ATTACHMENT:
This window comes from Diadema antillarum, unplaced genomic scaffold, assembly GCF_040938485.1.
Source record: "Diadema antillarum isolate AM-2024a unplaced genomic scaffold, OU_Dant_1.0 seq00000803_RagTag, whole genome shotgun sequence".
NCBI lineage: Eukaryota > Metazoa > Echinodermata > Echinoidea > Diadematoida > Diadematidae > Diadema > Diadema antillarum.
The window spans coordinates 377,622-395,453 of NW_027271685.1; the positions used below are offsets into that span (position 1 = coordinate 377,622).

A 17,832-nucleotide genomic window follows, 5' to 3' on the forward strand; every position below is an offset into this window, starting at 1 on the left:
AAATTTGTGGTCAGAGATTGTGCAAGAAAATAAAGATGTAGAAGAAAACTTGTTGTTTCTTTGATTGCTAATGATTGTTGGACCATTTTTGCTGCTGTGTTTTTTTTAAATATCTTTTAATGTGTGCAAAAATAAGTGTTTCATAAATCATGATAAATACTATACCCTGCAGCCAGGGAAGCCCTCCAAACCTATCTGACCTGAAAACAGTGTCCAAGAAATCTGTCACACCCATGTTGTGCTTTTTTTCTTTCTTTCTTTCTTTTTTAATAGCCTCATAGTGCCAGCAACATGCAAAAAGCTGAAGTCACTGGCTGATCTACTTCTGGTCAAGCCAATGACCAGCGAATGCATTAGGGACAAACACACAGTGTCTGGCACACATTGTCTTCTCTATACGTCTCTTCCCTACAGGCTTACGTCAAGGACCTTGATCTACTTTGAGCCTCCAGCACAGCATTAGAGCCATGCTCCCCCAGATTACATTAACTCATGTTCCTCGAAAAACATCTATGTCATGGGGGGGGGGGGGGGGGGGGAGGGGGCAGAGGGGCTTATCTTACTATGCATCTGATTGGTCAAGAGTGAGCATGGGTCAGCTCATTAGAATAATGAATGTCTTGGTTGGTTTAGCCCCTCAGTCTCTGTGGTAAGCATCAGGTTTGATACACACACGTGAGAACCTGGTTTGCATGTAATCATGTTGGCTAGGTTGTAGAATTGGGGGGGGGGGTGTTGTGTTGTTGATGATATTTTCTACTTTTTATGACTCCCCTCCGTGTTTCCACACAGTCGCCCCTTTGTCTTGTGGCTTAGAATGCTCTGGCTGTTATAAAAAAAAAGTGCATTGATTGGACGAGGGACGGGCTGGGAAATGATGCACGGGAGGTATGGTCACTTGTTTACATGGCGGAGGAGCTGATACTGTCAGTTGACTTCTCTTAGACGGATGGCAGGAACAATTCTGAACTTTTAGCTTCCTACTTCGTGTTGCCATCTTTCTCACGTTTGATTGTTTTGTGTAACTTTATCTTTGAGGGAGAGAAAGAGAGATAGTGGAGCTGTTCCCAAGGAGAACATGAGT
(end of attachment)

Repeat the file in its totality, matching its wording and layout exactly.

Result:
This window comes from Diadema antillarum, unplaced genomic scaffold, assembly GCF_040938485.1.
Source record: "Diadema antillarum isolate AM-2024a unplaced genomic scaffold, OU_Dant_1.0 seq00000803_RagTag, whole genome shotgun sequence".
NCBI lineage: Eukaryota > Metazoa > Echinodermata > Echinoidea > Diadematoida > Diadematidae > Diadema > Diadema antillarum.
The window spans coordinates 377,622-395,453 of NW_027271685.1; the positions used below are offsets into that span (position 1 = coordinate 377,622).

A 17,832-nucleotide genomic window follows, 5' to 3' on the forward strand; every position below is an offset into this window, starting at 1 on the left:
AAATTTGTGGTCAGAGATTGTGCAAGAAAATAAAGATGTAGAAGAAAACTTGTTGTTTCTTTGATTGCTAATGATTGTTGGACCATTTTTGCTGCTGTGTTTTTTTTAAATATCTTTTAATGTGTGCAAAAATAAGTGTTTCATAAATCATGATAAATACTATACCCTGCAGCCAGGGAAGCCCTCCAAACCTATCTGACCTGAAAACAGTGTCCAAGAAATCTGTCACACCCATGTTGTGCTTTTTTTCTTTCTTTCTTTCTTTTTTAATAGCCTCATAGTGCCAGCAACATGCAAAAAGCTGAAGTCACTGGCTGATCTACTTCTGGTCAAGCCAATGACCAGCGAATGCATTAGGGACAAACACACAGTGTCTGGCACACATTGTCTTCTCTATACGTCTCTTCCCTACAGGCTTACGTCAAGGACCTTGATCTACTTTGAGCCTCCAGCACAGCATTAGAGCCATGCTCCCCCAGATTACATTAACTCATGTTCCTCGAAAAACATCTATGTCATGGGGGGGGGGGGGGGGGGGGAGGGGGCAGAGGGGCTTATCTTACTATGCATCTGATTGGTCAAGAGTGAGCATGGGTCAGCTCATTAGAATAATGAATGTCTTGGTTGGTTTAGCCCCTCAGTCTCTGTGGTAAGCATCAGGTTTGATACACACACGTGAGAACCTGGTTTGCATGTAATCATGTTGGCTAGGTTGTAGAATTGGGGGGGGGGGTGTTGTGTTGTTGATGATATTTTCTACTTTTTATGACTCCCCTCCGTGTTTCCACACAGTCGCCCCTTTGTCTTGTGGCTTAGAATGCTCTGGCTGTTATAAAAAAAAAGTGCATTGATTGGACGAGGGACGGGCTGGGAAATGATGCACGGGAGGTATGGTCACTTGTTTACATGGCGGAGGAGCTGATACTGTCAGTTGACTTCTCTTAGACGGATGGCAGGAACAATTCTGAACTTTTAGCTTCCTACTTCGTGTTGCCATCTTTCTCACGTTTGATTGTTTTGTGTAACTTTATCTTTGAGGGAGAGAAAGAGAGATAGTGGAGCTGTTCCCAAGGAGAACATGAGT